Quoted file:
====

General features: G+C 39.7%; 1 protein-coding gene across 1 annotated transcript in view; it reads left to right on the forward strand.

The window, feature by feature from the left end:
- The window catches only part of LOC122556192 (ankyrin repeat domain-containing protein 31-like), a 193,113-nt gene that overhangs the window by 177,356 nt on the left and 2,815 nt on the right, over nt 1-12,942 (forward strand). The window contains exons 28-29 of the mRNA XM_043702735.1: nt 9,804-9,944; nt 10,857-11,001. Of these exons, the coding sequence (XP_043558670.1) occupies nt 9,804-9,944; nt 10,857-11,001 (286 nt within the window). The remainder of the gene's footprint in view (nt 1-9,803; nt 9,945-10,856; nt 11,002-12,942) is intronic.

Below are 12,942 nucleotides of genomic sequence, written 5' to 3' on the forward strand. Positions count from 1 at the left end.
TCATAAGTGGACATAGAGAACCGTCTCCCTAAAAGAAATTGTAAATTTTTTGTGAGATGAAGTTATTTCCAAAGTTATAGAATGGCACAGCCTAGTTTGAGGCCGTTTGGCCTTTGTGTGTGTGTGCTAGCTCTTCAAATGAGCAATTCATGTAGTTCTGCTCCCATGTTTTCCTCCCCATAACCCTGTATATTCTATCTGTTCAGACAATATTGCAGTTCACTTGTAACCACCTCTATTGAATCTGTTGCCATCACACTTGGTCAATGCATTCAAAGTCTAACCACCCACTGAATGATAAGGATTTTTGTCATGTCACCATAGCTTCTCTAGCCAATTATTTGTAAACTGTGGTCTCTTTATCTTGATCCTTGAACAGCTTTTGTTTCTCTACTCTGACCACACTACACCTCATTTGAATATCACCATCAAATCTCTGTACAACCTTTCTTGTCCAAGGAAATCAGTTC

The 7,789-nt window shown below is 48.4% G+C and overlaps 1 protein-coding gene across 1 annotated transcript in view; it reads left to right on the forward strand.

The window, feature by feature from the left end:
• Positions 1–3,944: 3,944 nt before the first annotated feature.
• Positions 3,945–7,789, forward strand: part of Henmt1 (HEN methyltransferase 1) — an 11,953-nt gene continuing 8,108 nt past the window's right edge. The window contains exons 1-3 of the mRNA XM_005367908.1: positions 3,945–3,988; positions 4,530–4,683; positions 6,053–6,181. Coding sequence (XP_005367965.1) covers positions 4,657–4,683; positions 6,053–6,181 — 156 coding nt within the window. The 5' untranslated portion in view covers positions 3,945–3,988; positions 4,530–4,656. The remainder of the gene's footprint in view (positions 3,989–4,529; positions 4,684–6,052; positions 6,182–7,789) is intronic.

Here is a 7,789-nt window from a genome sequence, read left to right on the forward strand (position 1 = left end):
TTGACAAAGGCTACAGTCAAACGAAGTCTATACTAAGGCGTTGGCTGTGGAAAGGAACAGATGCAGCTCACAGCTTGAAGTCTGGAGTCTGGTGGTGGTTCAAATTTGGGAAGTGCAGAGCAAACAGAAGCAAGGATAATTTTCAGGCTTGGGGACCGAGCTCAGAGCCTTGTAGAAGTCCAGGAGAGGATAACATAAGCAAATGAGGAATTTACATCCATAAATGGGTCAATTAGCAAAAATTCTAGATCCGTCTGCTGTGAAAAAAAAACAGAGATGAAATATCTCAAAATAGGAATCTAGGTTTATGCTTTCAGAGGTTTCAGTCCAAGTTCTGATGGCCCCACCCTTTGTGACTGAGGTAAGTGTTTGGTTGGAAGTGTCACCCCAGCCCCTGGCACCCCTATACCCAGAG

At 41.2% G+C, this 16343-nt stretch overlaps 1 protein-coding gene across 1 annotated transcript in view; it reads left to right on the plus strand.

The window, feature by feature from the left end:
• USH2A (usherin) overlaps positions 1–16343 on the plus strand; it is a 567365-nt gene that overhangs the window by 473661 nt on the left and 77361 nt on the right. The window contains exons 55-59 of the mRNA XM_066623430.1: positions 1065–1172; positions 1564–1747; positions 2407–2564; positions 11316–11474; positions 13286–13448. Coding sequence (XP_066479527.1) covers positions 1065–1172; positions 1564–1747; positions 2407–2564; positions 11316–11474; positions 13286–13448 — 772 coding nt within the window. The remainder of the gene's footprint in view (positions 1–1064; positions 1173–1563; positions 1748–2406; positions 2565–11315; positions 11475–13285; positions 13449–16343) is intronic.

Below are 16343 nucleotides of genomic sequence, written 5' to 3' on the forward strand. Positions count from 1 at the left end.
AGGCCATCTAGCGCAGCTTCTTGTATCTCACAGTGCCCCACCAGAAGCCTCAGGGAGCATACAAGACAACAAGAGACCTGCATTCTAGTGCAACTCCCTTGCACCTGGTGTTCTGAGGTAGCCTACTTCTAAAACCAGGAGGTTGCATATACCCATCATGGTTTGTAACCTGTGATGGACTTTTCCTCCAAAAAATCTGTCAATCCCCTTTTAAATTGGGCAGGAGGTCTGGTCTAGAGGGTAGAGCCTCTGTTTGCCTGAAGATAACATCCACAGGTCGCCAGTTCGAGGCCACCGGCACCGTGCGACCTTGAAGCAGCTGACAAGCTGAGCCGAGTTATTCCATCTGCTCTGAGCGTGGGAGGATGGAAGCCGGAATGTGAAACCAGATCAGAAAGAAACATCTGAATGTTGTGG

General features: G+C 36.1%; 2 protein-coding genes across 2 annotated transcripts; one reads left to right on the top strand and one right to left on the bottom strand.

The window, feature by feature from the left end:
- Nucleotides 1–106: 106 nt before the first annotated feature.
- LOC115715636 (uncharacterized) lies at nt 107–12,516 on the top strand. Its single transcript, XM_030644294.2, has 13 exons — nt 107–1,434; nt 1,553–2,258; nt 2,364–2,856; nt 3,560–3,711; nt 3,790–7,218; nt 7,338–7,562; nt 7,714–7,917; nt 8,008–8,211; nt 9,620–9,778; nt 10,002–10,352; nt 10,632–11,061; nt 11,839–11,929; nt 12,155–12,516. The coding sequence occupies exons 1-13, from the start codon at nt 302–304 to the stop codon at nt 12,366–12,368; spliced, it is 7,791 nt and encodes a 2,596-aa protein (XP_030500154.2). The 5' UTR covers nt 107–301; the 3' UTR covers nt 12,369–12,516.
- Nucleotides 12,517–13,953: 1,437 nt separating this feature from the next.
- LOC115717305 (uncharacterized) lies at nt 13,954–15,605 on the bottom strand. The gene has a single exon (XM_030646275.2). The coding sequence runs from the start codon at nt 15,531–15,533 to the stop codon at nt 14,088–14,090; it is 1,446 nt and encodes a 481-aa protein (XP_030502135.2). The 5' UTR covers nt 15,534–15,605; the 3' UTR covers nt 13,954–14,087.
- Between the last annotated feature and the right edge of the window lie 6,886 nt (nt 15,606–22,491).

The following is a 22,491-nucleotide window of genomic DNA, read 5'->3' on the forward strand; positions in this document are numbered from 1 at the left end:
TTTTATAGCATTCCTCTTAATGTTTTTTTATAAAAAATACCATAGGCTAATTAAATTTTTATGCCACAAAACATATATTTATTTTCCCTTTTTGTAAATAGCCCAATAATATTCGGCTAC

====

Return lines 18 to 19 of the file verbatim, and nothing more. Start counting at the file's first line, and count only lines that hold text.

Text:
The window, feature by feature from the left end:
- Nucleotides 1–106: 106 nt before the first annotated feature.